Quote of the day—United States Court of Appeals for the Fourth Circuit

We reject the State’s argument that the Second Amendment does not apply to detachable magazines because magazines are not firearms—that is, detachable magazines do not constitute “bearable” arms that are expressly protected by the Second Amendment. See U.S. Const. amend. II. By Maryland’s logic, the government can circumvent Heller, which established that the State cannot ban handguns kept in the home for self-defense, simply by prohibiting possession of individual components of a handgun, such as the firing pin. But of course, without the ability to actually fire a gun, citizens cannot effectively exercise the right to bear arms. See Jackson v. City of San Francisco, 746 F.3d 953, 967 (9th Cir. 2014) (“The Second Amendment protects ‘arms,’ ‘weapons,’ and ‘firearms’; it does not explicitly protect ammunition. Nevertheless, without bullets, the right to bear arms would be meaningless.”). In our view, “the right to possess firearms for protection implies a corresponding right” to possess component parts necessary to make the firearms operable.

United States Court of Appeals for the Fourth Circuit
February 4, 2016
No. 14-1945; STEPHEN V. KOLBE et al. v. State of Maryland
[It’s nice to find a court that agrees with us and is making clear what we gun rights activists all know to be true and essential.

This answers the ignorant high school kid I quoted yesterday.—Joe]

7 thoughts on “Quote of the day—United States Court of Appeals for the Fourth Circuit

    • I agree, that would have been nice.

      However, they did specifically write, “without the ability to actually fire a gun, citizens cannot effectively exercise the right to bear arms,” and cited Jackson v. San Francisco (“The Second Amendment protects ‘arms,’ ‘weapons,’ and ‘firearms’; it does not explicitly protect ammunition. Nevertheless, without bullets, the right to bear arms would be meaningless.”), which shows they understand that prohibiting ammunition DOES run afoul of Second Amendment rights, AND they wrote their opinion to reflect that understanding.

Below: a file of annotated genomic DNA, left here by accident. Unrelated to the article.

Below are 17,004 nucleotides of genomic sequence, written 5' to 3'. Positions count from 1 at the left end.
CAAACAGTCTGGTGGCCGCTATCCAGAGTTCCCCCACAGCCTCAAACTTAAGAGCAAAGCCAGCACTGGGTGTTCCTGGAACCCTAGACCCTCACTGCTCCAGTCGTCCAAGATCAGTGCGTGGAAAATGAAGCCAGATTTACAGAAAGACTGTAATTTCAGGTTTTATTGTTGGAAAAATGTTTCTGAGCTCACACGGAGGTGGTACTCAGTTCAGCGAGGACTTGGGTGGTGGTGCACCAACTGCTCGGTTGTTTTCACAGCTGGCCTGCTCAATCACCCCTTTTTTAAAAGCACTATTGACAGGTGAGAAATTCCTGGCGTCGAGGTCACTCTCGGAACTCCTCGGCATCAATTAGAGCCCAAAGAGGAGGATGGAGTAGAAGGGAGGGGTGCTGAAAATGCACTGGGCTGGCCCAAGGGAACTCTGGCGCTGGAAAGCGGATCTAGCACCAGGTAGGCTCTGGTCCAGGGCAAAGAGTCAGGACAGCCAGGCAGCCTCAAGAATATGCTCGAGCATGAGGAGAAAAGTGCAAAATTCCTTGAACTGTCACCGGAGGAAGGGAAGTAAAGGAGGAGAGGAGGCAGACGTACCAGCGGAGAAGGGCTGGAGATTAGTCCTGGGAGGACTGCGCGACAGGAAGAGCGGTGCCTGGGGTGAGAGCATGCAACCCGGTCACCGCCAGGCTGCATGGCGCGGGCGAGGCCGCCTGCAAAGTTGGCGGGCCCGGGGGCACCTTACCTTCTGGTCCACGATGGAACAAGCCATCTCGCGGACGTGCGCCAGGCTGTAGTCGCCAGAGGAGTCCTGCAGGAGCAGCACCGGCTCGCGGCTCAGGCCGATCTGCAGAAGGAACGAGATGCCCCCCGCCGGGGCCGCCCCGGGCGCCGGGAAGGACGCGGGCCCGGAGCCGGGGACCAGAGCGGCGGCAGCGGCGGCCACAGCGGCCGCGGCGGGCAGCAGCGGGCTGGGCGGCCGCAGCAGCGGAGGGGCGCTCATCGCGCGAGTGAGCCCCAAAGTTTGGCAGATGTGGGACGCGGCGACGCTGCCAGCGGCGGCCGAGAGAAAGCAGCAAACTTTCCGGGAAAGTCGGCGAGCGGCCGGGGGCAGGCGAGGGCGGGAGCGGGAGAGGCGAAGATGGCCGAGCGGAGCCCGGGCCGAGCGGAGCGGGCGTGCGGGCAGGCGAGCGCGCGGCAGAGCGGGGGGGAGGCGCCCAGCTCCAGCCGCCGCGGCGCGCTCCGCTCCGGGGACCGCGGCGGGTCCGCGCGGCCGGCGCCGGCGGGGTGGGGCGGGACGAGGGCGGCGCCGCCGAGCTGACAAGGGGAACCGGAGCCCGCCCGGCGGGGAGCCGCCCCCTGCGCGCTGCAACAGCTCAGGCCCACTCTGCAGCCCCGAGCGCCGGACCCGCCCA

Overall, a win.

  1. friends:

    good lord, a u.s. court of appeals decision that is rational, logical, based on the law and the text of the constitution, and more than anything else, makes sense. i never thought that i would live this long.

    john jay

    p.s. practiced law for 25 years. i’ve read a few of these decisions, … , and, i was not kidding in the text above.

  2. I said in the last post on this decision that the U.S. Court of Appeals tends to look for faults in the procedures, rather than rule on the merits of the cases they review.

    That said, now that they’ve remanded the case back to the lower court and said the law must face strict scrutiny, what (hypothetically) would happen if the lower court nevertheless upheld the law again, either based on a flawed definition of strict scrutiny (“strict-ermediate scrutiny”?) or using intermediate scrutiny again despite the Appeals court’s directive?

    The reason I ask is because, despite being “settled law”, lower courts routinely disregard Heller and McDonald and face no sanctions. What’s going to prevent the lower court from doing whatever the Hell they want, even openly defying the higher court’s orders?

    • Well, arguably the duty of a judge is to his oath, which is to protect and defend the Constitution. Is isn’t to obey the precedents of the higher courts. The merit of precedent is that it gives a default answer, but I can see no Constitutional justification for obedience to precedent or to higher courts when the Constitution or the law directs a different answer.
      Of course, higher courts can reverse lower courts (they aren’t limited to sending the case back for another attempt). And Congress can impeach judges, and should do so far more often than is current practice.

  3. Archer,

    I would hope that proximity would play a part. It is one thing to thumb your nose at a several year old ruling by the Supremes, knowing that given their busy schedule the odds of them responding to your indirect resistance are low, another to immediately do so to the direct-next-Court in line.

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